When Apple decides to end update support for your Mac, you can either try to install another OS or you can trick macOS into installing on your hardware anyway. That’s the entire point of the OpenCore Legacy Patcher, a community-driven project that supports old Macs by combining some repurposed Hackintosh projects with older system files extracted from past macOS versions.
Yesterday, the OCLP team announced version 1.0.0 of the software, the first to formally support the recently released macOS 14 Sonoma. Although Sonoma officially supports Macs released mostly in 2018 or later, the OCLP project will allow Sonoma to install on Macs that go back to models released in 2007 and 2008, enabling them to keep up with at least some of the new features and security patches baked into the latest release.
But OCLP supports some Macs better than others, and generally, the older your Mac is, the more problems you will have.
A key dividing line is between Macs that support the Metal graphics API and Macs that don’t—Macs made in 2012 or later generally have it, but those made before 2012 generally don’t. Some graphics features are broken pretty much across the board on older Macs, even ones that do have Metal GPUs—playing DRM-protected video in Safari, using Live Text OCR, and enabling Continuity Camera are all listed as non- or semi-functional on the project’s support page. However, non-Metal GPUs can have even more significant problems rendering basic macOS UI elements or running certain apps.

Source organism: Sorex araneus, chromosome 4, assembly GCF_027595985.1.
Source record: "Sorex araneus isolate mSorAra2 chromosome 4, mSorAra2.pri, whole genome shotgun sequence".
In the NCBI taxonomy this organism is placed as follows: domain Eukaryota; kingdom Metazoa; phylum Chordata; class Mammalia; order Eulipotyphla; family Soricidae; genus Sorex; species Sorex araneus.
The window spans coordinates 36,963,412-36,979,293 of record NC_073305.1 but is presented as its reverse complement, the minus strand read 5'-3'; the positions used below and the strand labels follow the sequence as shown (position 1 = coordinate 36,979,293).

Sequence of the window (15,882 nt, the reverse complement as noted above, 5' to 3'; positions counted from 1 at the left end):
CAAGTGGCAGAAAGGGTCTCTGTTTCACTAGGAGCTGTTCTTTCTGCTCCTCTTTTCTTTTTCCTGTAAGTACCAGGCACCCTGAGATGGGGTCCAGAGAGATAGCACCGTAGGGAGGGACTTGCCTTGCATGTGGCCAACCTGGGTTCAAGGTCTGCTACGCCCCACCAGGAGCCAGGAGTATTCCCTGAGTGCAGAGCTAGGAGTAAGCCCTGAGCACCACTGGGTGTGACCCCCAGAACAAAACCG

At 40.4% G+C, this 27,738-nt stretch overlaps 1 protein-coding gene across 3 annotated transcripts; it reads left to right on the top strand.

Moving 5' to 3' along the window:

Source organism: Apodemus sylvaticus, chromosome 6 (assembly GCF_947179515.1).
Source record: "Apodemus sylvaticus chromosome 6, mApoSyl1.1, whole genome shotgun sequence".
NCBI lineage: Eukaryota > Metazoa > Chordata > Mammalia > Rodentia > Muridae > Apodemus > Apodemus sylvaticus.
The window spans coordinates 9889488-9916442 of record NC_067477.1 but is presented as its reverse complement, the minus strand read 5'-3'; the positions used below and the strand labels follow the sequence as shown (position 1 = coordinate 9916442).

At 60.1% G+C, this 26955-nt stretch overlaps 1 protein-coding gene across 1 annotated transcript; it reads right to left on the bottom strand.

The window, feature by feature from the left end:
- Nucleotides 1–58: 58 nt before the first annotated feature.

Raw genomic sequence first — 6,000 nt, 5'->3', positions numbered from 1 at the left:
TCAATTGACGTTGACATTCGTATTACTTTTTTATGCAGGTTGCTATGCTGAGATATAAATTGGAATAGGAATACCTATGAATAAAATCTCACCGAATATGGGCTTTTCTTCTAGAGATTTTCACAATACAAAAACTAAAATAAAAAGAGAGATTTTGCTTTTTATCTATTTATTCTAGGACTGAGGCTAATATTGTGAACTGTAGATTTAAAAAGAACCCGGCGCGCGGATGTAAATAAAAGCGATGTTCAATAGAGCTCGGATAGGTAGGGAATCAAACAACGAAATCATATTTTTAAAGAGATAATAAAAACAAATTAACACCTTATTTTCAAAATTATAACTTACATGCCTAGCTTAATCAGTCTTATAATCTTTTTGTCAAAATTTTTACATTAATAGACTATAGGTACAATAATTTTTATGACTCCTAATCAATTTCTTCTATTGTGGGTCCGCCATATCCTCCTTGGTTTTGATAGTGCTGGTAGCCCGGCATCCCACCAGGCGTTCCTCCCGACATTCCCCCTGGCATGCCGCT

OCLP has only had limited success supporting Apple’s T1 chip, a proto-Apple Silicon coprocessor included in Touch Bar MacBook Pros in 2016 and 2017. The T1 is less capable than the later Apple T2, which handles media encoding and decoding, adds an SSD controller, and handles storage encryption. But the T1 still does plenty, including display output for the Touch Bar, Touch ID fingerprint storage and authentication, and Apple Pay support.
Last year’s macOS Ventura still supported some T1 Macs, so support for it remained baked into the OS. But Sonoma no longer natively supports any T1 Macs, so Apple removed the system files used to make it work. The OCLP team has had limited success using older system files to get it working again, but doing this also breaks Apple ID login on those Macs, affecting an even longer list of features.
Problems supporting proprietary chips in late-model Intel Macs have also hampered Linux support on those machines, as detailed in our macOS Sonoma review. Components like webcams and trackpads are often partially functional or non-functional in Linux on these systems, either because of a lack of drivers or because those components connect to the rest of the Mac using non-standard interfaces.
Still, compatibility issues or not, the OCLP project is an impressive undertaking that can allow more technically savvy users to squeeze a few more years out of an aging but otherwise functional Mac that Apple no longer supports. Even installing a somewhat older macOS version like 2022’s Ventura or 2021’s Monterey will get you security patches and Safari updates rather than leaving your system unprotected.
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